Gov’t, Opposition senators bat for cookshop operators
Government and Opposition senators have come to the defence of cookshop operators and other small players in the food industry who could face fines of up $5 million as part of proposed changes to the nation’s food safety law.
The Senate last week began debating proposed amendments to the Food Storage and Prevention of Infestation Act, which seeks to “ensure the safety and wholesomeness of food in light of developments in the relevant industries”.
Under the proposed changes, the fine for anyone found guilty of contravening the law jumps from $200,000 to a maximum of $3 million or three years in prison for first-time offenders. The maximum fine increases to $4 million if the offence causes any damage.
For second-time offenders, the maximum fine increases to $5 million or five years in prison, regardless of whether it results in any damage.
Amid a report by Mayor of Kingston Delroy Williams that there has been an explosion of mobile food vendors across the country, Government and Opposition senators agreed, during the debate in the Senate, that the fines could have a devastating impact on small operators.
“I think about the little cookshop man on the side doing a thing, or the small business operator. Some of them, their revenues are not even $2 million; it’s not even $1 million. So we have to be mindful of that,” Government senator and private-sector leader Don Wehby cautioned during the debate.
“As we say (no pun intended), we don’t want to box food out of these people’s mouths, ‘cause some of them send their children to school based on these little cookshops,” the GraceKennedy boss added, while making it clear that he is in full support of the proposed bill.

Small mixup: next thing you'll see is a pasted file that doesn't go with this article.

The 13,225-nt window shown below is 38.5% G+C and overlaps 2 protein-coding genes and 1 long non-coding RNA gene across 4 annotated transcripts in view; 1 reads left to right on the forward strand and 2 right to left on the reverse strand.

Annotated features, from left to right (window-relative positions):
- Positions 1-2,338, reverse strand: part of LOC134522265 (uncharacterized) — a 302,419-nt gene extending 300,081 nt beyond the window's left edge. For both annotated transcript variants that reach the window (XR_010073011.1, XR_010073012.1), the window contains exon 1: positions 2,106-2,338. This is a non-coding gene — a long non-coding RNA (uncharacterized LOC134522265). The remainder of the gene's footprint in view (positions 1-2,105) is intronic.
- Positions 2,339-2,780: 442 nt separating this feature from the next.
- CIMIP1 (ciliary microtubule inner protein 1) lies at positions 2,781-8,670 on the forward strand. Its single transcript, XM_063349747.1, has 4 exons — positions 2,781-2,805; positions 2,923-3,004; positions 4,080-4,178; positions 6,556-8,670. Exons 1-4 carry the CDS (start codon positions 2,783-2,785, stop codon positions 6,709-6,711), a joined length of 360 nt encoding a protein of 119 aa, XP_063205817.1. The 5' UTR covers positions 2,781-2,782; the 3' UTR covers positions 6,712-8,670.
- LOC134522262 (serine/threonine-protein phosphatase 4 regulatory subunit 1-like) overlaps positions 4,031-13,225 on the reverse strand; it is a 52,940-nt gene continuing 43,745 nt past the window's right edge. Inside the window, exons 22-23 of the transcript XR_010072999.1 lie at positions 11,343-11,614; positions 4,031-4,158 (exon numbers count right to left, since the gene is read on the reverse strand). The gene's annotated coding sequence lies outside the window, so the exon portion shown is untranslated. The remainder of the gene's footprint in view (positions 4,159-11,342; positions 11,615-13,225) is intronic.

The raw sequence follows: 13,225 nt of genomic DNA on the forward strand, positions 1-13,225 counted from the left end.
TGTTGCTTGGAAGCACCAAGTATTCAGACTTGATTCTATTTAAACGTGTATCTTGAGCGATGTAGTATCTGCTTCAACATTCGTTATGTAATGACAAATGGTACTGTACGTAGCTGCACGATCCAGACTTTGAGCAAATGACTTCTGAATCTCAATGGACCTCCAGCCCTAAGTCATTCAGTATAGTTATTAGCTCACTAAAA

Opposition Senator Damion Crawford urged his fellow lawmakers not to make criminals out of people who are trying to earn a living.
After two hours of debate, senators, acting on a suggestion made by acting Leader of Government Business in the Senate Pearnel Charles Jr, agreed to suspend the discussions until the next sitting of the Upper House to allow time for a review of the concerns.
Williams, in his contribution to the debate, said the Kingston and St Andrew Municipal Corporation (KSAMC) has seen an increase in what “we loosely refer to as mobile food vendors across the country, certainly in the city of Kingston”.
Further, he said the KSAMC has seen an increase in the number of persons and organisations seeking to provide meals for homeless persons
He did not provide any figures.
The mayor noted that mobile food vendors are licensed under various laws, but are not formally licensed by the KSAMC. As a result, he said the local authority is now “structuring a process to do so.”
“So this [proposed amendment to the law] is quite helpful to us in what we are doing,” Williams said.
Wehby suggested that a comprehensive education and training campaign is required if the proposed amendments are to be effective. “And we need to do it in a very structured manner,” he said.